Size versus Strength – is Getting Bigger the Same as Getting Stronger?

size-versus-strengthIs Bigger Necessarily Stronger?

A bigger muscle is a stronger muscle. The muscle getting bigger is the body’s adaptation as a result of resistance exercise, as long as that resistance at a fairly high percentage of your maximal effort. You don’t get big just walking around and while body weight exercises are great, gains from them will stall after a while.

This is not to say a bigger person will always be stronger than a smaller person, but when you get bigger, you will also have gotten stronger. No one adds muscle without adding weight to the bar or doing a more work. The body’s response to stress on the muscular system (in the form of micro trauma) is hypertrophy (muscles getting bigger). This is the body responding so it can better tolerate anticipated future stress.

Is a Rep Just a Rep?

Now what’s the difference between getting bigger and getting stronger without getting bigger?

There is some type of intensity (defined as a percentage of your 1 rep max (RM)) involved in both. You’ve probably heard 8-12 reps is the best range for hypertrophy, but 1-3 reps is best for strength. But why? Isn’t the amount of weight you use is directly related to the potential for micro trauma? Why do you need to do more reps and why isn’t a heavy weight better? The truth of the matter is that a heavy weight is better. The problem is you can’t do a whole lot of work with a heavy weight (since the number of reps you can do are limited) and get a reasonable amount of micro trauma for hypertrophy. Heavy weight and low reps mainly stress the neural components more than the muscular.

So as a lifter who wants to get bigger and stronger, you need to find the happy medium between the amount of weight you use and the number of reps you do. As an example, what if you use a weight you can do 25 reps with? Any weight that allows you to do 25 reps would be so low that the you wouldn’t be getting much micro trauma from each rep and it’s the repair of this micro trauma that drives muscle growth. At too light a weight and too many reps, you aren’t getting any micro trauma at all and the exercise becomes one pure endurance.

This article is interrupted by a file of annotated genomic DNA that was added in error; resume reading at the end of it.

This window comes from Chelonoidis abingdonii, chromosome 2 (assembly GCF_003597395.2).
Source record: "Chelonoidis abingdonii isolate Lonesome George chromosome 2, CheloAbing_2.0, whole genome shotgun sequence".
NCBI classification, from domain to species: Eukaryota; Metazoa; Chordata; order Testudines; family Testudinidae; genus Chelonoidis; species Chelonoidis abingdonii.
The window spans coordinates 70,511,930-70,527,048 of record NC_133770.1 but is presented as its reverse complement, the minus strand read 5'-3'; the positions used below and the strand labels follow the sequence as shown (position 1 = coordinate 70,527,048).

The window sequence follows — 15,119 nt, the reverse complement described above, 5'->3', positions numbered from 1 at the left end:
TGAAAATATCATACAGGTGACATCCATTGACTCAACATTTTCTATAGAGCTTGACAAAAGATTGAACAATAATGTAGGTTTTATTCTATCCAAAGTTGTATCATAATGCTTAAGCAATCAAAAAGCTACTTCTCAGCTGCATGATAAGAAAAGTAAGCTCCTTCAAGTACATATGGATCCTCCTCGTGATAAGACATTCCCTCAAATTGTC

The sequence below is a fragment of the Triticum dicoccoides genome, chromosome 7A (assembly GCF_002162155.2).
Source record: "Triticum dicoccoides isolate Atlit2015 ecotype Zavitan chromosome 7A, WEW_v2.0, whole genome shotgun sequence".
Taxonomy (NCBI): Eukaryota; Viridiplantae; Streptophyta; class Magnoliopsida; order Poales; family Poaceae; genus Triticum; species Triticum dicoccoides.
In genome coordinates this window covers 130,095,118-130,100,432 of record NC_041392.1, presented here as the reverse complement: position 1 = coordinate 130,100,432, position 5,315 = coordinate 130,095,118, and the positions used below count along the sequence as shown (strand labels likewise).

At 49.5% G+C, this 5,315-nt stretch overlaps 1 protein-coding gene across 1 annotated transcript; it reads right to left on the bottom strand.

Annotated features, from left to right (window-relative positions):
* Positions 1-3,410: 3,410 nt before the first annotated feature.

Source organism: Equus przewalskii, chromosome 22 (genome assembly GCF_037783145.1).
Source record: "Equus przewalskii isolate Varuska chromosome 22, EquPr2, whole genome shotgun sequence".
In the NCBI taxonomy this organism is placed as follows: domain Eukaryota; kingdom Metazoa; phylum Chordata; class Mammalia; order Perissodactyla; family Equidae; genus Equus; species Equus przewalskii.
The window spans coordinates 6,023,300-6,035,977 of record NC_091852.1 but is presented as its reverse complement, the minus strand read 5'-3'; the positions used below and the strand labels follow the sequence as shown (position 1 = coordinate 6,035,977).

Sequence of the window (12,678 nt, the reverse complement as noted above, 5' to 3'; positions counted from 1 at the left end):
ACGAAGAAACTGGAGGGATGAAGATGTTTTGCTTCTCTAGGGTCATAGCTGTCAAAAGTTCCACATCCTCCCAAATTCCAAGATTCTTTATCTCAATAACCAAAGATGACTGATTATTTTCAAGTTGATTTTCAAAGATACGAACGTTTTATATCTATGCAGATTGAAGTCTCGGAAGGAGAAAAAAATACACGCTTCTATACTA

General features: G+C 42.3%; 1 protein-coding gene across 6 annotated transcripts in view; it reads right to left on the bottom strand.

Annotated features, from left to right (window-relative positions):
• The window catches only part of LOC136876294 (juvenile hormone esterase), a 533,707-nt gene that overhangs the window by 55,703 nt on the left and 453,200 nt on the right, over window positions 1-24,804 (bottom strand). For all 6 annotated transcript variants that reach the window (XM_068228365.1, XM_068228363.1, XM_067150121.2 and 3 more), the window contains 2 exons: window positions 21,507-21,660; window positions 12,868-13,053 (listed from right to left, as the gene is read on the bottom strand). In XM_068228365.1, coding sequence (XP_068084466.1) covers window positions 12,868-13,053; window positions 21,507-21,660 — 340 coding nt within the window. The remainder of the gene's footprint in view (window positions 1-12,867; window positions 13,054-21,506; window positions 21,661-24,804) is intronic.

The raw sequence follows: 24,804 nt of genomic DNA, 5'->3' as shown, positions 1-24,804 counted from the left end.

The answer to this is to do the weight in sets so we can intensity (amount of weight) high and still do a given number of reps. So 5 sets of 5 would give the same 25 reps, but with a weight that causes micro trauma and thus drives an increase in size. Micro trauma is also why static holds or short range partials with very heavy weight tend to not work over time. You need to move the weight through the full range of motion and leverage to get the most micro trauma.

But All I Care About is Getting Bigger

You have to keep in mind that the neural components has nothing to do with getting bigger other than in its influence in how much weight you can do. Hypertrophy comes from induced micro trauma through increased workload by doing more weight or more work over an extended period. Enhanced neural capability leverages your ability to do this and the resulting hypertrophy gains. Better neural = better potential hypertrophy because better neural allows more weight. You see this with “newbie gains” where the main driver is rapidly developing neural adaptation and that drives weight on the bar which drives progressive loading which drives hypertrophy. So newbies very quickly enhance their neural capability, which means more weight more quickly, which means more micro trauma which means more growth.

So what this means is that some neural focus is quite helpful and should part of any mid to long-term plan.